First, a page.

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Art is where I go to explore and to express; it's where I lose my self, but find my way. In a world that grows more complex by the moment, I yearn for simplicity and clarity - the way light falls upon a leaf or leans against an abstract symbol. I strive to integrate my experiences and perceptions through color, texture, shapes and forms. Unusual linear perspectives often catch my eye and become the basis for a composition. While I may approach a canvas or piece of paper with a pre-conceived concept, usually that idea is short-lived; the painting often takes on a life of its own after only a few strokes. At those times, I'm forced to face reality - I am not in control. This process can be intensely freeing and joyous, and at the same time, unnerving. It requires a willingness to suspend judgement, especially about one's capabilities. Frustrating mistakes can turn out to be brilliant markings in the final composition. In this way, painting helps me to trust the process of life, and keeps me moving forward, regardless of circumstances.


Some of my work is inspired by a 2500 year-old Tibetan meditation practice known as Tonglen. This visualization technique involves breathing in our concepts of darkness, the murky interiors where our nagging anxieties live, and embracing the smoky confusion of fear's many faces. Conversely, it also involves the sending out of breath. With a tangible sigh of relief, sorrow and burdens drop away and we are once again serene and safe, expanding instead of contracting, floating out into sparkling space and joyous light. In effect, Tonglen counsels one to breathe in the bad, breathe out the good - the opposite of most yoga practices -- in an effort to help us soften our hearts. The Tonglen series reflect my visual perception and personal understanding of the sacred Tonglen tradition, and the poignancy of my own passage. Through these paintings, I express my reverence for the duality of existence. By facing the challenging circumstances of death, illness, and confusion -- the many fears that come up in our lives -- we develop greater capacity for love and compassion. Instead of resisting or turning away from these vital experiences, through the process of acceptance we somehow learn to find bliss on the underbelly of our burdens.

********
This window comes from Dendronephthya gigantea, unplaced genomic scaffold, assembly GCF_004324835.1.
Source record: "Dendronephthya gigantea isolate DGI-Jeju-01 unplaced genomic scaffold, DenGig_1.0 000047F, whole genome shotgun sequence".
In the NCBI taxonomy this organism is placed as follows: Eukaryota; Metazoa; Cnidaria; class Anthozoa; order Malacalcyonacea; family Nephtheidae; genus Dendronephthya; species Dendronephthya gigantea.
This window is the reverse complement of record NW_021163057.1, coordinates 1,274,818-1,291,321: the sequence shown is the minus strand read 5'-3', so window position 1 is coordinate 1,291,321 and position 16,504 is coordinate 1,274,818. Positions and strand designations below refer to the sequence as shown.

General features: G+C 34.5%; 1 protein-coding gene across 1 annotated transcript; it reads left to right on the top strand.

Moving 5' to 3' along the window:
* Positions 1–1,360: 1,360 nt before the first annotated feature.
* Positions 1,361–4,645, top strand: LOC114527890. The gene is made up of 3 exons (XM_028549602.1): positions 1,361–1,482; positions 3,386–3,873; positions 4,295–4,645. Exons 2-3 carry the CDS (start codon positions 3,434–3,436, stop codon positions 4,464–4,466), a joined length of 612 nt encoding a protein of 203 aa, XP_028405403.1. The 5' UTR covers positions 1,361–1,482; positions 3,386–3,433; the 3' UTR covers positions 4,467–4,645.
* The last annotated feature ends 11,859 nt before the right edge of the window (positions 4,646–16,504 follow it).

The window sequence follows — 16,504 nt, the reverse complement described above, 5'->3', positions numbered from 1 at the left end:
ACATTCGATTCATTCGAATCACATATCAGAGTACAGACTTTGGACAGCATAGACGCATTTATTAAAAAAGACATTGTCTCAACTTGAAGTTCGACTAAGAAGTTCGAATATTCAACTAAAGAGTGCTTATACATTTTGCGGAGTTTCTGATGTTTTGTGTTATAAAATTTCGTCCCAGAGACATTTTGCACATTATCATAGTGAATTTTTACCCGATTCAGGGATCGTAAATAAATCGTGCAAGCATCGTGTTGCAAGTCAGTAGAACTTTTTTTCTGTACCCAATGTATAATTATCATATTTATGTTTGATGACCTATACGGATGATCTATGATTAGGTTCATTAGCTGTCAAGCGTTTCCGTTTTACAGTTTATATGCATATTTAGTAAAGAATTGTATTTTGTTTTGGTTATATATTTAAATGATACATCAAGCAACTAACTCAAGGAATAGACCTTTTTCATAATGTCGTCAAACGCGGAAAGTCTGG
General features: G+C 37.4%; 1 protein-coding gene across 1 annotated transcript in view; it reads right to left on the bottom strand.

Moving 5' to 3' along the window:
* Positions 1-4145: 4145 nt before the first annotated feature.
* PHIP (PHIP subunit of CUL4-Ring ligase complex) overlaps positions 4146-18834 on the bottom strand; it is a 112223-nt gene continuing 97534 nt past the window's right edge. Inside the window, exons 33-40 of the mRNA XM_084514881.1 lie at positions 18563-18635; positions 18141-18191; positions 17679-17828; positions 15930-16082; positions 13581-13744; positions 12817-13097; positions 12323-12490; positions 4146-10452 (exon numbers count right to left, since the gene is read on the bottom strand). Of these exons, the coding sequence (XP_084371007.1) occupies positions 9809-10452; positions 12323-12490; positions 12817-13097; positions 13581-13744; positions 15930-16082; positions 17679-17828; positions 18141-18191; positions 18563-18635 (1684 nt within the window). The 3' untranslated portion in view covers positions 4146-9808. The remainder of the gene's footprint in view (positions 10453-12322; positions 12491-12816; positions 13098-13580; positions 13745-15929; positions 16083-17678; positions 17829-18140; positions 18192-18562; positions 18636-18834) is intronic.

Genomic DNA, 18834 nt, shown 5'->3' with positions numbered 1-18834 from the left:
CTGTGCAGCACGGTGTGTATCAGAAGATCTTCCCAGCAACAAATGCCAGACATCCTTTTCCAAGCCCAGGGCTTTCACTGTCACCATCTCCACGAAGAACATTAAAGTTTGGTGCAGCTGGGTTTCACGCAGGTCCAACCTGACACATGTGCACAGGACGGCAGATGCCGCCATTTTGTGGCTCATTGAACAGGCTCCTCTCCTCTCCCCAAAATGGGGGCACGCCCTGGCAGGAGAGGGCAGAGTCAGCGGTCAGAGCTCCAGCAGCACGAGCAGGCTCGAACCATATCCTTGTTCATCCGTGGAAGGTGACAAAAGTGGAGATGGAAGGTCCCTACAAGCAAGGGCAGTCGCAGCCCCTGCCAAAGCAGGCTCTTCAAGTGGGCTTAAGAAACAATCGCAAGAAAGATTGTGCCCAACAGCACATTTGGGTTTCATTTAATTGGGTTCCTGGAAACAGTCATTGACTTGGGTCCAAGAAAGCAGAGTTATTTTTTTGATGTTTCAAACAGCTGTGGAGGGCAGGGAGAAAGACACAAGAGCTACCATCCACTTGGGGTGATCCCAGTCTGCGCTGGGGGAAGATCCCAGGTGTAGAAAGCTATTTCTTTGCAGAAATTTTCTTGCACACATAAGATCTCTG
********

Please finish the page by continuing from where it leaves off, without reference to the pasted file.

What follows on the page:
Dedicated to...
This site is dedicated to the memory of my father, Robert Sol Leeds, to my friends and family (especially Terry, and my lively mother, Roberta, a most enthusiastic supporter in so many ways), to my patrons, mentors, and to my remarkable mate, Larry. To all - I express my sincere thanks and deepest gratitude. This site is also dedicated to those who have jumped into the unknown before me -- and to all who want to, but can't quite do it just yet.

Copyright 2007 - Karen A. Leeds, All Rights Reserved